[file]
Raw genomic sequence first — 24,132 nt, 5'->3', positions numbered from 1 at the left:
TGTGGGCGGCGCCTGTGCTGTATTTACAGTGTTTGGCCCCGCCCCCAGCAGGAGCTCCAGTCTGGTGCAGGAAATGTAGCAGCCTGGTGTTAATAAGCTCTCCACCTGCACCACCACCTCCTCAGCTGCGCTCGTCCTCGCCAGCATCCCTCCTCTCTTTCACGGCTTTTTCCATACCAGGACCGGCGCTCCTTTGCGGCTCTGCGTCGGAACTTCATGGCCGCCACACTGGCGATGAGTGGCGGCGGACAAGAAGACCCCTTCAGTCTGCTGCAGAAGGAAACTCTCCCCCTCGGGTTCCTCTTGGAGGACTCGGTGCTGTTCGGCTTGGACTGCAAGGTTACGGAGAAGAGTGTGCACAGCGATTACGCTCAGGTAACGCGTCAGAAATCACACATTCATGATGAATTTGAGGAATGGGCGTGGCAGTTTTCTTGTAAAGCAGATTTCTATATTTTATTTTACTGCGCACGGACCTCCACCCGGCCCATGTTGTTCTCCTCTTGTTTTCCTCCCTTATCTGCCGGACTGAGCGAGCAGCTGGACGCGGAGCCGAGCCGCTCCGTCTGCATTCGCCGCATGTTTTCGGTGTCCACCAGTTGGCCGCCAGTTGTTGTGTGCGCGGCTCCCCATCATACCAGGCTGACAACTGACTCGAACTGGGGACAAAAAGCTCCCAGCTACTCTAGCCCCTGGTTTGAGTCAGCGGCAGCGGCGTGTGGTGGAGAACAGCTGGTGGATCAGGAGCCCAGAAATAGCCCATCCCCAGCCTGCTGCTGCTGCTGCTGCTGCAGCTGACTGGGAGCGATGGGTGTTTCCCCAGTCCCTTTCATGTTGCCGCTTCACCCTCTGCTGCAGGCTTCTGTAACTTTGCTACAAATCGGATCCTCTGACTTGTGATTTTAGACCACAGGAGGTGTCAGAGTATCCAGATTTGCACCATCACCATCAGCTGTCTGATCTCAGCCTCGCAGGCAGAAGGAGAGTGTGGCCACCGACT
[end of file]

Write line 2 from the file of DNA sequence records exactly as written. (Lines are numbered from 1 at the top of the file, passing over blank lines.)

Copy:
TGTGGGCGGCGCCTGTGCTGTATTTACAGTGTTTGGCCCCGCCCCCAGCAGGAGCTCCAGTCTGGTGCAGGAAATGTAGCAGCCTGGTGTTAATAAGCTCTCCACCTGCACCACCACCTCCTCAGCTGCGCTCGTCCTCGCCAGCATCCCTCCTCTCTTTCACGGCTTTTTCCATACCAGGACCGGCGCTCCTTTGCGGCTCTGCGTCGGAACTTCATGGCCGCCACACTGGCGATGAGTGGCGGCGGACAAGAAGACCCCTTCAGTCTGCTGCAGAAGGAAACTCTCCCCCTCGGGTTCCTCTTGGAGGACTCGGTGCTGTTCGGCTTGGACTGCAAGGTTACGGAGAAGAGTGTGCACAGCGATTACGCTCAGGTAACGCGTCAGAAATCACACATTCATGATGAATTTGAGGAATGGGCGTGGCAGTTTTCTTGTAAAGCAGATTTCTATATTTTATTTTACTGCGCACGGACCTCCACCCGGCCCATGTTGTTCTCCTCTTGTTTTCCTCCCTTATCTGCCGGACTGAGCGAGCAGCTGGACGCGGAGCCGAGCCGCTCCGTCTGCATTCGCCGCATGTTTTCGGTGTCCACCAGTTGGCCGCCAGTTGTTGTGTGCGCGGCTCCCCATCATACCAGGCTGACAACTGACTCGAACTGGGGACAAAAAGCTCCCAGCTACTCTAGCCCCTGGTTTGAGTCAGCGGCAGCGGCGTGTGGTGGAGAACAGCTGGTGGATCAGGAGCCCAGAAATAGCCCATCCCCAGCCTGCTGCTGCTGCTGCTGCTGCAGCTGACTGGGAGCGATGGGTGTTTCCCCAGTCCCTTTCATGTTGCCGCTTCACCCTCTGCTGCAGGCTTCTGTAACTTTGCTACAAATCGGATCCTCTGACTTGTGATTTTAGACCACAGGAGGTGTCAGAGTATCCAGATTTGCACCATCACCATCAGCTGTCTGATCTCAGCCTCGCAGGCAGAAGGAGAGTGTGGCCACCGACT